If you’re involved in setting up a local community for any topic, it’s a great idea to set up a simple website that aggregates content from all the local stakeholders.
Say you want to set up a blogging community for your city; you could import all posts from the bloggers involved onto the community website. This can prove to be the initial keystone for creating that community.
Publish a weekly newsletter
With the Feed to Post add-on installed, you can easily set up a newsletter to go out every week. To do this, you will need the MailPoet newsletter plugin or similar. The process is simple. Set up a custom post type and import all items into this post type.
You can set up a custom post type that is not shown on the front end, but serves purely to store the imported feed items. Then when setting up the weekly newsletter, you can just drag and drop posts from this custom post type into your newsletter.
Create a Website that Aggregates all Your Online Activity
Nowadays we tend to create content not only on several of our own WordPress websites, but also on social networks, forums etc. It is therefore useful to create a site which aggregates all your online activity.
A perfect example is the personal homepage of Ben Gillbanks (below), a WordPress developer. On his personal homepage he pulls in feeds from his blogs, Twitter, and other places around the web. Now you can also do this very easily with WP RSS Aggregator.
Create a latest posts portfolio page
Want to show off all your latest posts? Create a portfolio page on your WordPress site to show them off in an organised fashion.
Create an affiliate marketing opportunity
Some online retailers (such as a Amazon) let you create a feed of items with your affiliate ID appended to the links of those items. This means that you can create a page on your site with, say, the latest WordPress books (including the book cover and introduction to the book).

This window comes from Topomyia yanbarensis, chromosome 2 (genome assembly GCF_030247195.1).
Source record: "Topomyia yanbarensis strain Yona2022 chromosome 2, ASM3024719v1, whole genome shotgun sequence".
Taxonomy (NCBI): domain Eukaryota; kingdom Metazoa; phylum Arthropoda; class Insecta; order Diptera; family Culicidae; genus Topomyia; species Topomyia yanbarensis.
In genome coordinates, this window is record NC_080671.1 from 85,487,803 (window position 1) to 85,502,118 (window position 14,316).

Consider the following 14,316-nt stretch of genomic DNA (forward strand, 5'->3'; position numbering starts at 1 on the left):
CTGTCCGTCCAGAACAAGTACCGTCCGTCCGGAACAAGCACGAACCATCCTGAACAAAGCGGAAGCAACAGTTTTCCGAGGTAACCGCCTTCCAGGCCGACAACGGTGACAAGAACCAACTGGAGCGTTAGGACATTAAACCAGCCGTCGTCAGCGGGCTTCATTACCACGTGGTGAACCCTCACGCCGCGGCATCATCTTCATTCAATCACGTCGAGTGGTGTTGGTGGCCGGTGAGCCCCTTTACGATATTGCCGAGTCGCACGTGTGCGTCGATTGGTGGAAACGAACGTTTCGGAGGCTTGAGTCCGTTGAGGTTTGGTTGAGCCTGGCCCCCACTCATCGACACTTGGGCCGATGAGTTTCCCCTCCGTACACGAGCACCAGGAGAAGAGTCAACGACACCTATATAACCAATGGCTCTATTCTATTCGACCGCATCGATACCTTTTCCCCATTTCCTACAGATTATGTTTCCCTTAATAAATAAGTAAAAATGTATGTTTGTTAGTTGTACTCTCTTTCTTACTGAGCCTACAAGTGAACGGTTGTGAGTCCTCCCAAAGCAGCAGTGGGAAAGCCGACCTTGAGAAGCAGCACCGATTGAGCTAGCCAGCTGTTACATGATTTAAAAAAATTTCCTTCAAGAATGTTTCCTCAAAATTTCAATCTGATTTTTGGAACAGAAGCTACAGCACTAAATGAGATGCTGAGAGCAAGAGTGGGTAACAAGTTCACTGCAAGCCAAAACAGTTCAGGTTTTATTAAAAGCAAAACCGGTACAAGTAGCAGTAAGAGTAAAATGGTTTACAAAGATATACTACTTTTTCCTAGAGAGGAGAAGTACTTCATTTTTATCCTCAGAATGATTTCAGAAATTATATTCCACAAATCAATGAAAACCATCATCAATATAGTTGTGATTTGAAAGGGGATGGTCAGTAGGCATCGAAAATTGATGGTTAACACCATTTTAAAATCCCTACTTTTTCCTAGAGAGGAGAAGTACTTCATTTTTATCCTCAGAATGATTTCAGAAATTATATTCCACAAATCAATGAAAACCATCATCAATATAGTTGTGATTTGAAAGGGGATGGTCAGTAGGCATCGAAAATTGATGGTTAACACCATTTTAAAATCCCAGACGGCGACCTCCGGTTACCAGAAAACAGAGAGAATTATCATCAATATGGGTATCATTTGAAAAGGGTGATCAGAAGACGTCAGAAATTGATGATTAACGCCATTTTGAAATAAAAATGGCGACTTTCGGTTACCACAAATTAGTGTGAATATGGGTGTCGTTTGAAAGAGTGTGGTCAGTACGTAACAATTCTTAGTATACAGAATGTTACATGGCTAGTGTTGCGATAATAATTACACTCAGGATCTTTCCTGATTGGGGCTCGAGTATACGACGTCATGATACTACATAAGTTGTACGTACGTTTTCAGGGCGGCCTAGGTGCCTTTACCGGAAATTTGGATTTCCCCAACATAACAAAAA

Then when users click through and purchase you will get your affiliate commission. This makes it much easier than building the page manually, plus it’s always updated.
Display related/interesting articles on your current site
Many websites advertise posts on their partner sites right below every article. A great example is Mashable which displays a section beneath each of their articles, showing the thumbnail and title of related posts as well as the source website, as you can see below.
You can very easily build such a display using the Views plugin in conjunction with WP RSS Aggregator.
Existing WordPress sites using WP RSS Aggregator
There are thousands of websites worldwide that make use of WP RSS Aggregator and the premium add-ons. For a sneak peak at what has been created using this great tool you can check out the WP RSS Aggregator Showcase.
Here you’ll find a very small selection of some of the best websites that this plugin has been put to good use on. There are some that simply use the free core version to display a list of feed items, while others have gone all out and imported full articles to display on the beautifully-looking websites.
Have you got a WordPress site of your own that makes use of WP RSS Aggregator, with or without any of the add-ons? Have it featured in the Showcase and possibly selected as next month’s featured website in the WP RSS Aggregator newsletter by simply filling in this short form.
Find out more …
There’s a lot to learn about WP RSS Aggregator and what it can offer, so why not have a look around the website and scroll through the available add-ons and their respective documentation to see what features best suit you.
Have you thought of a new feature that can be added to WP RSS Aggregator to make it even better than it is? Submit it to the team and they’ll be sure to discuss it further, possibly including it in the Public Roadmap if its selected as a possibility for a future update!
If you have any questions related to WP RSS Aggregator, the support team is at hand to help you out any way they can. The team prides itself on providing great support both at a pre-sales stage and for existing customers. See for yourself by taking a look at the reviews in the WordPress plugin repository.